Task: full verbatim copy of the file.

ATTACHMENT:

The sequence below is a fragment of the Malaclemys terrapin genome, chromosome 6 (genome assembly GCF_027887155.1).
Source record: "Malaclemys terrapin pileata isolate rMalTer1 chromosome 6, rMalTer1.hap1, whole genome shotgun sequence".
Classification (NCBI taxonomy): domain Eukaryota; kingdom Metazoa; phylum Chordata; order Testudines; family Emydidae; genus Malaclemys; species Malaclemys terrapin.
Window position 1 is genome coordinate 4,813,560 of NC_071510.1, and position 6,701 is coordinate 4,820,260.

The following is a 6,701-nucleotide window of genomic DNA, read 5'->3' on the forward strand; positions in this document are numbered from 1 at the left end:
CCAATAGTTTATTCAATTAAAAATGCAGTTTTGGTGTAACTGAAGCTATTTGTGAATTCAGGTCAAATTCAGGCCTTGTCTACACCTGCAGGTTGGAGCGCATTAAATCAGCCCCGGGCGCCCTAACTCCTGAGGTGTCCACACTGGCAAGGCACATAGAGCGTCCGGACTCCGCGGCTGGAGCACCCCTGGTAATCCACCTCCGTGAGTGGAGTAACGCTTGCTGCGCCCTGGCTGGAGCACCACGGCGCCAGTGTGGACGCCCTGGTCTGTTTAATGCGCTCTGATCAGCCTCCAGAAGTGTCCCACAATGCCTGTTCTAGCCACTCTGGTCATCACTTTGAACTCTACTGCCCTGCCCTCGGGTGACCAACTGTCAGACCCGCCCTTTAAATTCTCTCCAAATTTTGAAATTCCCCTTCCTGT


The sequence below is a fragment of the Malaclemys terrapin genome, chromosome 6 (genome assembly GCF_027887155.1).
Source record: "Malaclemys terrapin pileata isolate rMalTer1 chromosome 6, rMalTer1.hap1, whole genome shotgun sequence".
Classification (NCBI taxonomy): domain Eukaryota; kingdom Metazoa; phylum Chordata; order Testudines; family Emydidae; genus Malaclemys; species Malaclemys terrapin.
Window position 1 is genome coordinate 4,813,560 of NC_071510.1, and position 6,701 is coordinate 4,820,260.

The following is a 6,701-nucleotide window of genomic DNA, read 5'->3' on the forward strand; positions in this document are numbered from 1 at the left end:
CCAATAGTTTATTCAATTAAAAATGCAGTTTTGGTGTAACTGAAGCTATTTGTGAATTCAGGTCAAATTCAGGCCTTGTCTACACCTGCAGGTTGGAGCGCATTAAATCAGCCCCGGGCGCCCTAACTCCTGAGGTGTCCACACTGGCAAGGCACATAGAGCGTCCGGACTCCGCGGCTGGAGCACCCCTGGTAATCCACCTCCGTGAGTGGAGTAACGCTTGCTGCGCCCTGGCTGGAGCACCACGGCGCCAGTGTGGACGCCCTGGTCTGTTTAATGCGCTCTGATCAGCCTCCAGAAGTGTCCCACAATGCCTGTTCTAGCCACTCTGGTCATCACTTTGAACTCTACTGCCCTGCCCTCGGGTGACCAACTGTCAGACCCGCCCTTTAAATTCTCTCCAAATTTTGAAATTCCCCTTCCTGT